But that doesn’t mean you can’t offer any negative feedback. A review that attempts to understand the artist’s project, acknowledge what elements of the work were successful in the context of this project, and note some areas that weren’t as successful, with some ideas regarding why they weren’t as successful – this is constructive critical feedback. It helps the artist move forward. (For a healthy local example of how this can work, see any article by Gambit food writer Sarah Baird, who virtually always offers a point or two of negative feedback alongside many paragraphs of glowing endorsement. Her philosophy seems to be that we always have a little room to grow.)

And remember, plenty of well-funded work comes through town on tour. A local review with negative feedback is small potatoes to an internationally renowned touring company – it does them no damage – but it might help guide our local presenting organizations in their selection of touring companies in the future.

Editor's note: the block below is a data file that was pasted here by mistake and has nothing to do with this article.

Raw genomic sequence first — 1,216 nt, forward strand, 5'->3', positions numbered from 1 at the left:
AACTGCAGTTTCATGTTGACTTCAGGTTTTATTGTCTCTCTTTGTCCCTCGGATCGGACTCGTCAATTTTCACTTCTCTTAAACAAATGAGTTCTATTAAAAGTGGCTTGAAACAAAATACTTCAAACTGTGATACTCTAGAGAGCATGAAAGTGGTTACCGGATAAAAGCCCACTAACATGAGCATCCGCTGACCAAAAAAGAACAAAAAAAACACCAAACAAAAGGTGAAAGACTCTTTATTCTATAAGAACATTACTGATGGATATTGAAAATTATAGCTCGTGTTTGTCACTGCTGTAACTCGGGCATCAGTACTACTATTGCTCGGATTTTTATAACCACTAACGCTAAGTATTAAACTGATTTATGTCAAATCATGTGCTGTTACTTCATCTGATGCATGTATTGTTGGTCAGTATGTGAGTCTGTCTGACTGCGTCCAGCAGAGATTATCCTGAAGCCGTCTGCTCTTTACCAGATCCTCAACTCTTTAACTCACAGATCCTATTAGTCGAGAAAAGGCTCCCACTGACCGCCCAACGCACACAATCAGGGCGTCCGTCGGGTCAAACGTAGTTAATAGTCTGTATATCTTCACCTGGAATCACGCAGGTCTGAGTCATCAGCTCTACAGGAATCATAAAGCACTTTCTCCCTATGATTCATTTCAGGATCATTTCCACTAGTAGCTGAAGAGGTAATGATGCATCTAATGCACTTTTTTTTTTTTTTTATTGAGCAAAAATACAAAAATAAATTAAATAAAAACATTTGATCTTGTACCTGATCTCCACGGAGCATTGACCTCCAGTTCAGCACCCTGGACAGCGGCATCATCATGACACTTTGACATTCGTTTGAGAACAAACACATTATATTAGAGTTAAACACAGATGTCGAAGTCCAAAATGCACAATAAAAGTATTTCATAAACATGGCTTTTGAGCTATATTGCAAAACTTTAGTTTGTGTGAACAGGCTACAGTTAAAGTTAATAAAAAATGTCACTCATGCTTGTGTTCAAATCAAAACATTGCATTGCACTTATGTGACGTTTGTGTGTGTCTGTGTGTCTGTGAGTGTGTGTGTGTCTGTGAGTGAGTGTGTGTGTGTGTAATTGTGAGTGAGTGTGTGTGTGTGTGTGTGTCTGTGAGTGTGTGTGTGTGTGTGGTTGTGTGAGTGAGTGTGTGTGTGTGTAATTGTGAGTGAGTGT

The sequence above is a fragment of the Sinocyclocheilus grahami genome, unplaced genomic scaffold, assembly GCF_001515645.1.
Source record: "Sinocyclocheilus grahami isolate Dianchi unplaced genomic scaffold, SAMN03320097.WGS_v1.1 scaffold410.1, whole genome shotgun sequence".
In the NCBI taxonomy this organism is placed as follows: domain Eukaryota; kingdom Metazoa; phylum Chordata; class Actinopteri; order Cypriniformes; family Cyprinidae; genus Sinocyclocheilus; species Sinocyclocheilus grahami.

2) A good bad review: It’s complicated

In another discussion of reviews at the same conference, a panelist noted that we typically think of reviews as “thumbs up” (an endorsement) or “thumbs down” (a slam) – in short, the review is a judgment. But the point of the review – and the value in reading it – is insight into the process of judging, not the judgment itself. The key question in a review becomes “what does this work do for me” – not “should you buy a ticket to this performance.” At present, virtually all of our local media coverage of dance performance is, in essence, promotion. That’s great; we need all the promotional help we can get. And this also means that, as reviewers, we’re off the hook in terms of dissuading or convincing people to see a particular show. We’re left with the opportunity to instead offer reflection – what does this work do for me?